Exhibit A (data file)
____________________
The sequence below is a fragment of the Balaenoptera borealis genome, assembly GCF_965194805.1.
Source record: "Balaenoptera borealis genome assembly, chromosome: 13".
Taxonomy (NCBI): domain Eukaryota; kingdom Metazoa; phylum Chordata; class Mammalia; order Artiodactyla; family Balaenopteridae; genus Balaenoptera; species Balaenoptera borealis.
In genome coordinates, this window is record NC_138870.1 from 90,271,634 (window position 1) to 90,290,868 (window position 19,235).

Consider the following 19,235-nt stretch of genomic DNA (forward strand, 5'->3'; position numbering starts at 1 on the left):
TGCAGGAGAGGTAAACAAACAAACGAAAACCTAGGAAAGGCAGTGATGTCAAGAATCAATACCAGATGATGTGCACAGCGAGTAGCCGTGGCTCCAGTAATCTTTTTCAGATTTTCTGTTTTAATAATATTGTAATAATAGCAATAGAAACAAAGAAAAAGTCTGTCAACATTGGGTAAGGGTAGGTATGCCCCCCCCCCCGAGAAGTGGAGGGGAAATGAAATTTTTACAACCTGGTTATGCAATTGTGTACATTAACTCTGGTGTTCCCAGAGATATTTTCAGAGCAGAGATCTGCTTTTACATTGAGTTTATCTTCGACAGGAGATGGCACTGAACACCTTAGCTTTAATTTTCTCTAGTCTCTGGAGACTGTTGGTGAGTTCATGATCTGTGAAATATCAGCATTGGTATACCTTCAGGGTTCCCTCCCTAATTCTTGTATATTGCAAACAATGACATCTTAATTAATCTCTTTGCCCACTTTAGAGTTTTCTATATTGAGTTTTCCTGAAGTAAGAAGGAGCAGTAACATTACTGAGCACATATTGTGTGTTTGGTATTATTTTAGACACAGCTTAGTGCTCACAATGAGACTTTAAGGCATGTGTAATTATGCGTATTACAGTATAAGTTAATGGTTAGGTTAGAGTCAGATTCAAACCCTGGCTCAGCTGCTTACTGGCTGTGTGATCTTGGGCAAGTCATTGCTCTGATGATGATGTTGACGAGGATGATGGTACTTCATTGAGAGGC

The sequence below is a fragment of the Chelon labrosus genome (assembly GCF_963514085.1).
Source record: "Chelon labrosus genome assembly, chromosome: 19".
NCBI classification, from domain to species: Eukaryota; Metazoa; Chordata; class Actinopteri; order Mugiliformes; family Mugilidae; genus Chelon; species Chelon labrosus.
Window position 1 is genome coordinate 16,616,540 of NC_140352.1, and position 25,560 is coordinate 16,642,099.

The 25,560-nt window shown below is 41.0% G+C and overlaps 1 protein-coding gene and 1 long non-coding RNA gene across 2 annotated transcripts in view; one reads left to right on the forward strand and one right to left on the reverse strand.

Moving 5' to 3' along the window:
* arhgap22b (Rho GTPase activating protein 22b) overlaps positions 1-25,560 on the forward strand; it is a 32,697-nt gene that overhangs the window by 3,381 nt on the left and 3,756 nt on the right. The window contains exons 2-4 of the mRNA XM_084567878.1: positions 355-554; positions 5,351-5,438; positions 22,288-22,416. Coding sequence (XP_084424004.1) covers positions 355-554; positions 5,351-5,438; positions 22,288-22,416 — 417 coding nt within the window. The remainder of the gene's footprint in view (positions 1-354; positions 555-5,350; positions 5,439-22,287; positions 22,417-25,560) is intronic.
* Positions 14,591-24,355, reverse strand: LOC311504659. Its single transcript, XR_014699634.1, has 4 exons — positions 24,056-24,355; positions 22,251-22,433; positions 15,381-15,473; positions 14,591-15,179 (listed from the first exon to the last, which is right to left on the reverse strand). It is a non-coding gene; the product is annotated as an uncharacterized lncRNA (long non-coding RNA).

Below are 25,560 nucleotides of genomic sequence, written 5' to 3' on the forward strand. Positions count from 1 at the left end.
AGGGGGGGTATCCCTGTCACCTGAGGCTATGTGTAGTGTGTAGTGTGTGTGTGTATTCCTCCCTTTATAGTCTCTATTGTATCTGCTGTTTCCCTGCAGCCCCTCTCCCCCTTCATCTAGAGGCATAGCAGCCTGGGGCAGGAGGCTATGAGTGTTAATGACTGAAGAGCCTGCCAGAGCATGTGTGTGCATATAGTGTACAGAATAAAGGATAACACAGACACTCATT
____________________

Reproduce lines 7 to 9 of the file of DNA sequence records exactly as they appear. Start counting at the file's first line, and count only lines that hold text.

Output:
The sequence below is a fragment of the Chelon labrosus genome (assembly GCF_963514085.1).
Source record: "Chelon labrosus genome assembly, chromosome: 19".
NCBI classification, from domain to species: Eukaryota; Metazoa; Chordata; class Actinopteri; order Mugiliformes; family Mugilidae; genus Chelon; species Chelon labrosus.